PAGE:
Why Is Workers’ Comp Important for Small Businesses?

min read
May 17, 2023
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Complying with the government's laws for employers isn't always a walk in the park. The same can be true for workers' compensation business insurance, which has regulations that vary from state to state. 

You may also wonder, "Why is workers' compensation important?"

Well, you can find the answer to this question and more here. 

What Is Workers' Comp?

Workers' comp is a form of business insurance that provides coverage for lost wages and medical expenses for employees who get sick or injured on the job.

Why Workers' Comp is Important

Workers' comp insurance is important because it protects employers and employees if there's a work-related injury or illness.

Protects Employers

If an employee has a work-related illness or injury, your workers' compensation insurance provider pays for the employee's costs, such as medical bills and lost wages. Without workers' comp, you could be on the hook for those costs.

Typical worker's comp settlement costs? $41,353. 

Yeah, that's the average workers' compensation claim, according to the National Safety Council (NSC). If you're a small business owner, you know that a workers' comp claim could be very challenging to recover from.  

In other words, purchasing a workers' compensation policy helps ensure your employees receive the medical treatment and health care they need without compromising your business.

Helps Injured Workers

Most employees can't easily pay for the out-of-pocket medical costs of a workplace injury, especially if the incident prevents them from working and earning income.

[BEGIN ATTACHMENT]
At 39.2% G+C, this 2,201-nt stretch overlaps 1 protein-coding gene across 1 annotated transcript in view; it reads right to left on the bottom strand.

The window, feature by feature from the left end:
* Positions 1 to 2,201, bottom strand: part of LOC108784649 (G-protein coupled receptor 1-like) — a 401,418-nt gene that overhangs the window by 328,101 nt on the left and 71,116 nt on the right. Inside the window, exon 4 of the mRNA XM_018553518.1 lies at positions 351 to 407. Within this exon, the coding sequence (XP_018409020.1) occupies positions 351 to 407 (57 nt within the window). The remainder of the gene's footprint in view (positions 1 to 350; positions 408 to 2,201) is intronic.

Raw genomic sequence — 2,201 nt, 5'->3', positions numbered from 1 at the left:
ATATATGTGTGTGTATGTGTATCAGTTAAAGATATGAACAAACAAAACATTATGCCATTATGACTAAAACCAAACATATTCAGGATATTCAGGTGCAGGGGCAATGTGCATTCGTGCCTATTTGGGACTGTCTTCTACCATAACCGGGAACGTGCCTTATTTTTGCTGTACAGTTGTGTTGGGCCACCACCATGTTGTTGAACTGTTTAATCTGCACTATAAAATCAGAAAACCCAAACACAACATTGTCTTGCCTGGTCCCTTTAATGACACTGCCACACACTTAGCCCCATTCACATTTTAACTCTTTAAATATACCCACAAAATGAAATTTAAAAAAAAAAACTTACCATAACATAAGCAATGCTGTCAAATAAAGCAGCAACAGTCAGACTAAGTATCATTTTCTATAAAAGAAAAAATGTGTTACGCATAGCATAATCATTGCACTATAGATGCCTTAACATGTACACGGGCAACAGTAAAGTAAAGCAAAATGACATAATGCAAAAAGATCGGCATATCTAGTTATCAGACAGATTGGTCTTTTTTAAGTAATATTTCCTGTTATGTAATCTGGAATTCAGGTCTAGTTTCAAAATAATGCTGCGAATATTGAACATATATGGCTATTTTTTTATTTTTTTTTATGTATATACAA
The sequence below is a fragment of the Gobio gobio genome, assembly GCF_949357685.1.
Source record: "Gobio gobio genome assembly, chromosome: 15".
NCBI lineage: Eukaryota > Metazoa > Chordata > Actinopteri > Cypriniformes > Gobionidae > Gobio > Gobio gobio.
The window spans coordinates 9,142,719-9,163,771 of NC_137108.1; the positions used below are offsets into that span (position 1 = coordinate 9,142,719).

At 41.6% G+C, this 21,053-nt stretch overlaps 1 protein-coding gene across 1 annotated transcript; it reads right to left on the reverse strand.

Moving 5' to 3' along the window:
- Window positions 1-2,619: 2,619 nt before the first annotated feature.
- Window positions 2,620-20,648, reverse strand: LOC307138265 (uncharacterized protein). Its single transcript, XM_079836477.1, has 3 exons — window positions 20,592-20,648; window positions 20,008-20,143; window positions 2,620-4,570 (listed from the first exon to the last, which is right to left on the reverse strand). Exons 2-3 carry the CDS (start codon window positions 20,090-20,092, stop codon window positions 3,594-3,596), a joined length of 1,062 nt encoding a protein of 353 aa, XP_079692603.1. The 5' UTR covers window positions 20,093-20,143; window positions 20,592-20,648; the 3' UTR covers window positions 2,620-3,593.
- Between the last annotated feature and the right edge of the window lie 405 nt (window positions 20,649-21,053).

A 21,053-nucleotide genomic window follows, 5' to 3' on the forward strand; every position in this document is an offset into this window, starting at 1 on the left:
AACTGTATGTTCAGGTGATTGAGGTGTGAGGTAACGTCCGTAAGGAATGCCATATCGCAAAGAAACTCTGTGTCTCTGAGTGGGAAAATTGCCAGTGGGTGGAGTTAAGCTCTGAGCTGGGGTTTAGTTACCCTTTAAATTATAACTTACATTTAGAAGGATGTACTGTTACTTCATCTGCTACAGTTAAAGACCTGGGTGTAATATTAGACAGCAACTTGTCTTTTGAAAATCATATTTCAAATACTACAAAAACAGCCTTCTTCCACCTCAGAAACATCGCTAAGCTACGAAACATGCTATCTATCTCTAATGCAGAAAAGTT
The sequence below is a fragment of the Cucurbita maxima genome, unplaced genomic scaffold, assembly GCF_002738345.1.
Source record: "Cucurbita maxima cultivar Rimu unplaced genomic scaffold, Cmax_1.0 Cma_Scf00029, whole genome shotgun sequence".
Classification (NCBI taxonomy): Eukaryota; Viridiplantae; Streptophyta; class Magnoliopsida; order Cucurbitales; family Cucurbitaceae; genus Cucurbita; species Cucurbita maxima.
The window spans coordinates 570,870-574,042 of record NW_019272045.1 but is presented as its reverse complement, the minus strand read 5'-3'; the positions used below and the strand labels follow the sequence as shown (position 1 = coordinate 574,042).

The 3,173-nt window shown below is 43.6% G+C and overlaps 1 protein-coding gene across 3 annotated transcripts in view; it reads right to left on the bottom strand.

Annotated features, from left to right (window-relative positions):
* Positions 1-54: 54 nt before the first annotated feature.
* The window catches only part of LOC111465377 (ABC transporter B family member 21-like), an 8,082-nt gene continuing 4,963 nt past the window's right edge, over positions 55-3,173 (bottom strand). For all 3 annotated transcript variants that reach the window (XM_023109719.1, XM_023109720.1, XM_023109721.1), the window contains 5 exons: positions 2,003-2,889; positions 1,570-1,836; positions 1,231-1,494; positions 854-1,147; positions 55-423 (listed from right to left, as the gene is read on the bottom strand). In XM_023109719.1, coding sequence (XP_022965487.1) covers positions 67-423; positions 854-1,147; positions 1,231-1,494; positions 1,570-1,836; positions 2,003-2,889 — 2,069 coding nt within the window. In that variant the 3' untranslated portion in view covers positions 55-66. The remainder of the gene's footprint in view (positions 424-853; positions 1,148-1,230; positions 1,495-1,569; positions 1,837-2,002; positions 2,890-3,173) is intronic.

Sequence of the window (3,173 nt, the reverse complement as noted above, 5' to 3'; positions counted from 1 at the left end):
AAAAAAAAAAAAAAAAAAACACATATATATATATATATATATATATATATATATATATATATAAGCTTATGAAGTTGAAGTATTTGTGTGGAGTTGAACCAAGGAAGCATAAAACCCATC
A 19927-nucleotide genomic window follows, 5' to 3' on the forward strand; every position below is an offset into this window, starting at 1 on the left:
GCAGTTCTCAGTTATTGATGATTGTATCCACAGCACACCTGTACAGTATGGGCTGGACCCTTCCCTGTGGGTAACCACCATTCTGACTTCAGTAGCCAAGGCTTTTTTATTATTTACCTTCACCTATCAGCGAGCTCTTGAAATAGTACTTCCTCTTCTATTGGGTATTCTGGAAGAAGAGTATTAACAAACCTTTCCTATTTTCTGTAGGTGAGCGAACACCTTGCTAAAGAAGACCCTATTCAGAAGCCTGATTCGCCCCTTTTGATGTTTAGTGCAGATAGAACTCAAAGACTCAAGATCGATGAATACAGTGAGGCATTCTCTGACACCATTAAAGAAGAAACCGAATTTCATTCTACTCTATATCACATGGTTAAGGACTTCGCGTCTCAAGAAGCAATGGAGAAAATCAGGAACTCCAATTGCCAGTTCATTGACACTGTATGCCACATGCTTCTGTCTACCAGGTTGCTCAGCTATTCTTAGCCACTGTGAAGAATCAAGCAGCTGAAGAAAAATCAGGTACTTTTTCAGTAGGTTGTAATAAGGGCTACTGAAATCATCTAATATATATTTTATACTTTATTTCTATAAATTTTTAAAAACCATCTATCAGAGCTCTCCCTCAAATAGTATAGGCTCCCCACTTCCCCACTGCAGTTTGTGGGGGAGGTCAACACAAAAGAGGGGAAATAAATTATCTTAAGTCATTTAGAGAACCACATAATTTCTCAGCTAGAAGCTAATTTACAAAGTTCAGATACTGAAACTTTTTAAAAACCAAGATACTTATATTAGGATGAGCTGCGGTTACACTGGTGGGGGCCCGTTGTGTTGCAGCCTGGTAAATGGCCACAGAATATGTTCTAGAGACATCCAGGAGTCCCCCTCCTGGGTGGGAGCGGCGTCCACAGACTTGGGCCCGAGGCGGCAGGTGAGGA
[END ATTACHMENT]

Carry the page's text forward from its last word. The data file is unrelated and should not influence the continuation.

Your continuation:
For instance, the same NSC study found that the medical costs for slip and fall injuries average $27,225, while strains cost an average of $17,421. 

With workers' comp insurance programs, carriers pay for the medical expenses associated with the employee's injury and give them financial support to help with wage replacement. This way, they can get the medical care they need to return to work safely without worrying about their livelihood.

Keeps You in Compliance

Finally, purchasing this insurance coverage for your business puts you on the right side of compliance. 

All states except Texas and South Dakota require workers' comp. Meanwhile, employers in Texas and South Dakota can opt out of workers' compensation coverage but risk getting sued by injured employees. 

States with workers' comp requirements have penalties like fines and even jail time for noncompliance. For instance, not having workers' comp in California is a criminal offense with a fine of at least $10,000 and/or jail time of up to one year. By complying with your state's regulations, you can avoid such penalties.

Encourages Safety Programs

The workers' compensation system incentivizes workplace safety programs since insurance carriers typically offer discounts on premiums for fewer workplace accidents.

What Benefits Does Workers' Comp Include for Employees?

For employees, the advantages of workers' compensation coverage include financial support that helps pay for medical expenses and lost wages.